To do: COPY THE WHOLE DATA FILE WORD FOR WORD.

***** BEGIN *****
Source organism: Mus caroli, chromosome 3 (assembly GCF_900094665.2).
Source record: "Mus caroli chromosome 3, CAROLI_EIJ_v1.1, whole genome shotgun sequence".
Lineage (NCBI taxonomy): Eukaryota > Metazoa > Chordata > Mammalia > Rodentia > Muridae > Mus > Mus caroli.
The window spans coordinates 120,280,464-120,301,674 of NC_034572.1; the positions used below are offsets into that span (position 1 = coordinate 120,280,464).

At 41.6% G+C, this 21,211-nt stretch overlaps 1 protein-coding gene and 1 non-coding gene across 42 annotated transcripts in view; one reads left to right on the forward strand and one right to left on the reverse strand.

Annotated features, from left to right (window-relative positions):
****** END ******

Source organism: Mus caroli, chromosome 3 (assembly GCF_900094665.2).
Source record: "Mus caroli chromosome 3, CAROLI_EIJ_v1.1, whole genome shotgun sequence".
Lineage (NCBI taxonomy): Eukaryota > Metazoa > Chordata > Mammalia > Rodentia > Muridae > Mus > Mus caroli.
The window spans coordinates 120,280,464-120,301,674 of NC_034572.1; the positions used below are offsets into that span (position 1 = coordinate 120,280,464).

At 41.6% G+C, this 21,211-nt stretch overlaps 1 protein-coding gene and 1 non-coding gene across 42 annotated transcripts in view; one reads left to right on the forward strand and one right to left on the reverse strand.

Annotated features, from left to right (window-relative positions):